When God Was a Keychain: Commercial Goods and Ainu Indigeneity in Hokkaido, Japan
CitationEddy, Zoe A. 2019. When God Was a Keychain: Commercial Goods and Ainu Indigeneity in Hokkaido, Japan. Doctoral dissertation, Harvard University, Graduate School of Arts & Sciences.
AbstractThis dissertation uses the case study of the Hokkaido Ainu and bear imagery to investigate the recursive relationship between non-Indigenous consumption of Indigeneity and Japanese national branding. I argue that, since the initial colonization of the northern Island now known as Hokkaido, non-Ainu populations have consumed Ainu Indigeneity through appropriation and commercial dispersal of Ainu material objects. Objects consumed run the gamut: academics have taken skeletons from Ainu graves to produce scholastic knowledge; Ainu gender identities have been consumed and used for non-Ainu amusement; Ainu music and performance has served as entertainment for non-Ainu. Within these examples, however, there is perhaps no example more powerful or tangible than the appropriation and commercialization of the “Ainu bear.”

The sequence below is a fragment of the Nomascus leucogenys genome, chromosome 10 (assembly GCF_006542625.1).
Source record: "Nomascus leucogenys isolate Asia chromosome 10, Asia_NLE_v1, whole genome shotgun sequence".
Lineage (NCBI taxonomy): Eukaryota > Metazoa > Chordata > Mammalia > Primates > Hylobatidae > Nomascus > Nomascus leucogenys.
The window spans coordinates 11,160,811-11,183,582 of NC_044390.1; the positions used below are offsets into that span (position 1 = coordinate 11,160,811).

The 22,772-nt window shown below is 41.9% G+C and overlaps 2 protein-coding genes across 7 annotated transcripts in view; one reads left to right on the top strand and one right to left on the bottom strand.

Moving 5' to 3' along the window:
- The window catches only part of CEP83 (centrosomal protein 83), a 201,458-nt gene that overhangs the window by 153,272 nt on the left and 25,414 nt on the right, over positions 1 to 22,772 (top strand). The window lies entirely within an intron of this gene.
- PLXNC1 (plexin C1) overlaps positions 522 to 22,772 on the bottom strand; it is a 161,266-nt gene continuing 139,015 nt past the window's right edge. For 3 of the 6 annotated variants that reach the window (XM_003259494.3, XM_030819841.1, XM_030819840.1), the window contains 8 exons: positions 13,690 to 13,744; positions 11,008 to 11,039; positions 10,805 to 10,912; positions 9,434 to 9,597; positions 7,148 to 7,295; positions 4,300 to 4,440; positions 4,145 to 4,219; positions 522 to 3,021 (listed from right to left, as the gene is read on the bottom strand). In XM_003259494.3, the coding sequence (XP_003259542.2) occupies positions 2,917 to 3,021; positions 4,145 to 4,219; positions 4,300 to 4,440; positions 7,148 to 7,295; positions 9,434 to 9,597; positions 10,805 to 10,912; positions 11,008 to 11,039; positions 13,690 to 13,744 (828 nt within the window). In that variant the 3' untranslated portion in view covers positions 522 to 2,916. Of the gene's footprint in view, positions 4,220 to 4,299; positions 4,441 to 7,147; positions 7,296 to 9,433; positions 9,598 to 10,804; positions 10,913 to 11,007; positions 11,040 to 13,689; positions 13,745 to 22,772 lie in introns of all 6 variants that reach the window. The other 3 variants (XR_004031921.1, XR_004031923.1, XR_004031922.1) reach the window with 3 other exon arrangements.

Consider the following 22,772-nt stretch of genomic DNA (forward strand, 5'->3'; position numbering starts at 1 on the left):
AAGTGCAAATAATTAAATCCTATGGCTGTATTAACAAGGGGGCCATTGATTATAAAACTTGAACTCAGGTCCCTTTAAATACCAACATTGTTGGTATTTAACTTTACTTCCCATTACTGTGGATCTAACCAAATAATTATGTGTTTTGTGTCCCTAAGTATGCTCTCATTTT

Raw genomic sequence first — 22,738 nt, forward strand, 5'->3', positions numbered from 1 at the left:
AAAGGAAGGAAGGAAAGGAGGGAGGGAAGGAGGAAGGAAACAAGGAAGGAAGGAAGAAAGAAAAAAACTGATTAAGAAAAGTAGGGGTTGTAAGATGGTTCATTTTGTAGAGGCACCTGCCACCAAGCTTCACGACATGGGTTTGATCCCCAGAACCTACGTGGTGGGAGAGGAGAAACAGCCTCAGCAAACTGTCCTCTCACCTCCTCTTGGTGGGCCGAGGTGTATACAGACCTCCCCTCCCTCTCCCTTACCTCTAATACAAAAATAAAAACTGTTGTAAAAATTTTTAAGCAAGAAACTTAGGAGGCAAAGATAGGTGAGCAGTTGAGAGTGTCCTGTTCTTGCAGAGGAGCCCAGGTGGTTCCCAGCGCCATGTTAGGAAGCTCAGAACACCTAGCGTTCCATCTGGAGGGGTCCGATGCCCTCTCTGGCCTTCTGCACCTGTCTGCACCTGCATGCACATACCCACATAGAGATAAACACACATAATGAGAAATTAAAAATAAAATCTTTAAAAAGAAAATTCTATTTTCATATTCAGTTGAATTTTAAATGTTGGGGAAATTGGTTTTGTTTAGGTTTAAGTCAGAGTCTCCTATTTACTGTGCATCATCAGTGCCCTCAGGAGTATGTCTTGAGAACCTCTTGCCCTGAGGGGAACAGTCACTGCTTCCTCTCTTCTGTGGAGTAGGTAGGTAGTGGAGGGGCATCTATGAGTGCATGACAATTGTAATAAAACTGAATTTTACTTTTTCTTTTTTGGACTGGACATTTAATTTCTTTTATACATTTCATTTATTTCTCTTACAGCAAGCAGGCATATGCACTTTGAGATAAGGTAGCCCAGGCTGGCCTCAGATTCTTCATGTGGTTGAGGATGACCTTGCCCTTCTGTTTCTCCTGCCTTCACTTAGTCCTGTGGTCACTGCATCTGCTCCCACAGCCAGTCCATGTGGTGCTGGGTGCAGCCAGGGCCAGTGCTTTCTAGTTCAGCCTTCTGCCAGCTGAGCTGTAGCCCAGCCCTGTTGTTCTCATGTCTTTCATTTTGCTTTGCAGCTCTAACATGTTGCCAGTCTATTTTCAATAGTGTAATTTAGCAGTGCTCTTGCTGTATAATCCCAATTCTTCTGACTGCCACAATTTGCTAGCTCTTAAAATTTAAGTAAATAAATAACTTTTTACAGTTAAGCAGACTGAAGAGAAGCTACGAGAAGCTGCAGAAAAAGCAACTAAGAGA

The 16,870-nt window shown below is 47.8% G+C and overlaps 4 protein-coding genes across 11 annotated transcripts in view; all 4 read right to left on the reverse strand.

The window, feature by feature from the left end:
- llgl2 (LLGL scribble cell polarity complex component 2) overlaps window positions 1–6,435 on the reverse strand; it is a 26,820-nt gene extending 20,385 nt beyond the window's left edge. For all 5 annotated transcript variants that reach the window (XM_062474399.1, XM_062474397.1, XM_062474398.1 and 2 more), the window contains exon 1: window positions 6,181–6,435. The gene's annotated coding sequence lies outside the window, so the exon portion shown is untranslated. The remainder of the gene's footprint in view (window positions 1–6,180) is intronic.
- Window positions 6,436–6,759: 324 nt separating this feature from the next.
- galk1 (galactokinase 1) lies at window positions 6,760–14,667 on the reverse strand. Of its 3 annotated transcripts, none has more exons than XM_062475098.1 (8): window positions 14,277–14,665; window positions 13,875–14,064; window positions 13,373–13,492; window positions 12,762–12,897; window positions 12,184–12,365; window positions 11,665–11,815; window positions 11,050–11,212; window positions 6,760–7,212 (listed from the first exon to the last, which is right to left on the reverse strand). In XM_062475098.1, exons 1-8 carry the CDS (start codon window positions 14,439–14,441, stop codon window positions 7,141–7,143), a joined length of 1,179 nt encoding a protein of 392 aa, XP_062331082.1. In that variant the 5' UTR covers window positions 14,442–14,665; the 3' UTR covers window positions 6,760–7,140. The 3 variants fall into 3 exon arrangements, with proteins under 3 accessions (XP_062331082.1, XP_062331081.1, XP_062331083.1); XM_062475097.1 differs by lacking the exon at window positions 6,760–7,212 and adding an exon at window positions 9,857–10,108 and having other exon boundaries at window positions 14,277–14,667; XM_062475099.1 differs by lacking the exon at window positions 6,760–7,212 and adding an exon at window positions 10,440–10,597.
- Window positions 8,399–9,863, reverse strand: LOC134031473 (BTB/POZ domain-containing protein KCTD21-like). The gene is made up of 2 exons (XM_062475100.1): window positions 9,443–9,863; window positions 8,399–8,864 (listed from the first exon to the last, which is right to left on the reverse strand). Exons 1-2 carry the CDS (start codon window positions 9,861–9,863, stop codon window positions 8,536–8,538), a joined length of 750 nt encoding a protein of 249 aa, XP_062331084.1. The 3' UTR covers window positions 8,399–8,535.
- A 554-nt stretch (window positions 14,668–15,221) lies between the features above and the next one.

Throughout interactions between Ainu and non-Ainu, the Ainu bear has served as a focal point of cultural consumption: consumption of the symbolism and material objects connected to the bear, by Japanese, European, and North American individuals, has resulted in a complex colonization of Ainu culture. The Ainu bear image, along with Ainu identity, has been appropriated by the larger Japanese nation state. In part, this image has served to help Hokkaido establish a specific regional identity. This regional identity presents Hokkaido as a far-flung wilderness that the Japanese nation state has successfully occupied and tamed. There exists, in this regional identity of Hokkaido, a duality: Hokkaido serves as both an exotic wilderness and a claimed territory. The Ainu bear, and the history connected to its appropriation, have been central to the cultivation of this image. The Japanese appropriation of bear imagery have allowed for the formation of a uniquely Hokkaido regional identity, that, importantly, ties into the larger national narrative of Japan itself.
Citable link to this pagehttp://nrs.harvard.edu/urn-3:HUL.InstRepos:42029823
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